Wednesday, January 26, 2011

Company Wide Process Definition [Chris Bryant]

So, you have a small company that has grown from a startup with nice growth over the last few years. Now suddenly you are beginning to feel like you are losing touch with what is going on. You don’t know what is happening with customers. You hear about issues but can’t track down the history of how they came up. You’ve hired several new people in various departments but they don’t know what to do and are causing problems by doing the wrong thing or aren’t getting the right things done. You absolutely need to hire a dozen new people for various departments but are afraid that you’ll just end up with more people running around not knowing what to do or spending all their time trying to find out whom to ask the right questions of.

You are questioning what customers are buying what and what the prospects are for the next quarter. However, your head of Sales and Marketing are both traveling or out sick and can’t be contacted. Your field service techs are spending all their time putting out fires instead of helping with new installations.

You are looking at absolutely needing to get your next version of a product or a new product underway but the “indispensable” person that knows how everything is put together just left for a competitor.

Any of these sound familiar? If not, they may soon…

Congratulations, your startup is successful and is now evolving from a single department into an organization with multiple departments and multiple responsibilities. How do you facilitate communications? How do you determine what’s going on? How do you avoid the trap of the indispensable” employee?

The answer is complex but primarily involves determining how your company operates. In one word: PROCESS

Many view process as a straight jacket that large companies use to inhibit free thinking and keep the company from changing. It’s the primary source of red tape to keep things running in well worn ruts. Unfortunately this is true in many companies.

Process is neither an end product nor a tool. It is a skeleton used to facilitate communication and capture of critical company information. It is the framework on which tools and company interactions are hung. It should never be an inhibitor and must always be an enabler. It needs to be constantly reviewed and adapted as your company changes.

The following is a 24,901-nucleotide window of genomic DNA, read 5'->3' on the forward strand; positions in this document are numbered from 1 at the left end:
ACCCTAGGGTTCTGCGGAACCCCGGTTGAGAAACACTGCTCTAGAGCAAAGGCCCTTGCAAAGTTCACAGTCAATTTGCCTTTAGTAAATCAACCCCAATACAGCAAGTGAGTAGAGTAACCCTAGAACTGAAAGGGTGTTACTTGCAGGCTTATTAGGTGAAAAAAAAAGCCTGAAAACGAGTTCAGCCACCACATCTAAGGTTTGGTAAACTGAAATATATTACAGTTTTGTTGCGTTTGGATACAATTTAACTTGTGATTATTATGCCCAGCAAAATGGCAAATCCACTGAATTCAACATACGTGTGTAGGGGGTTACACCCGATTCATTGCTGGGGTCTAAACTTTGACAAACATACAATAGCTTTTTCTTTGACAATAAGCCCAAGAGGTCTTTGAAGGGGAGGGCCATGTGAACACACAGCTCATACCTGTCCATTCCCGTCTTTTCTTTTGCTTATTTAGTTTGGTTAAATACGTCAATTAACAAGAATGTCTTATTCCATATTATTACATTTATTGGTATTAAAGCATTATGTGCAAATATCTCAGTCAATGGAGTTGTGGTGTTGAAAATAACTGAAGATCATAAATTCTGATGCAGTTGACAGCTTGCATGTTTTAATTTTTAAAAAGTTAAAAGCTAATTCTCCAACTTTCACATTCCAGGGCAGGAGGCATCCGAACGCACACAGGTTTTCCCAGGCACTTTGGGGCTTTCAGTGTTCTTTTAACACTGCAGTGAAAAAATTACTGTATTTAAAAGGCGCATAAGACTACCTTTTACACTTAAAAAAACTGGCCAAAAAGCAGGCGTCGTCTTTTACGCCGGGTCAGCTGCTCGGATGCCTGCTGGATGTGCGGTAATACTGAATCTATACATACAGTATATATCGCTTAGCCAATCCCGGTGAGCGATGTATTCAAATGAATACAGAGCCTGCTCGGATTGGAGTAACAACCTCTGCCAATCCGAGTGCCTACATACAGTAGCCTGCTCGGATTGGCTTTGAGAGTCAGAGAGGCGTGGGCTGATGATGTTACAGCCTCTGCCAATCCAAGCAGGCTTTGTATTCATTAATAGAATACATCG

A company process is by no means simple. At the highest view it should be simple enough to be contained on a single sheet of paper. This would be a company model that shows clearly what your customer and supplier interactions are and who and when communication occurs. This outlines the scope of the company and how its products and/or services are created, sold, delivered and serviced. This really involves creating a model of the company. This should never be an “ideal” model as it must reflect how things are really done instead of how they should be done. However, while creating this model all the “it would be nice if” and “we could do better if” comments should be recorded. Also, when creating this model, talk with the people actually doing the work in addition to the department leads. It is the people in the trenches that often know more about how things are really done. Not to say that a manager is clueless. Far from it, however the undocumented steps and “just in case” things to do are often viewed as not important enough to mention. This allows you to capture those little details that have been painstakingly learned over time but are not obvious to new employees. This will enable each new employee from repeating the same mistakes and “learning the hard way”.

Determine how and what information is captured at the various interaction points. The view is to make this information capture as easy and adaptable as possible. If it is ever viewed as too complex, customers will be encouraged to weigh the effort of interaction against the possible gain and unless the gain far outweighs the effort, they won’t bother. Also, procedures that aren’t followed are far worse than no procedure at all. Even cursory information about a prospect or issue can be followed up on. However, if the potential customer or issue information is never captured then it is less than worthless as it could have cost you a customer.

Next is to drill down internally on what departments/organizations are responsible for what. This should model what is currently done as well as what information they really need and how it is currently captured, if at all. The view here is to begin to look for easy improvements that could facilitate communications, data flow, and information capture. Again, the goal is to determine how to facilitate each person’s job and eliminate redundancies and source of miscommunications. This section of the model also provides a necessary framework on which training for new employees can be created.

At this point you have a basic model of how things currently are done; now the real work begins to look at how to optimize interactions between departments to make sure that required artifacts are captured and necessary information is available.


Chris Bryant has extensive experience in managing software development teams as well as in general business operation. He has held numerous governing board positions from Treasurer to Chairman. He has a Masters in Computer Engineering from Santa Clajavascript:void(0)ra University and has dealt with hardware, firmware, applications, GUI and overall product design.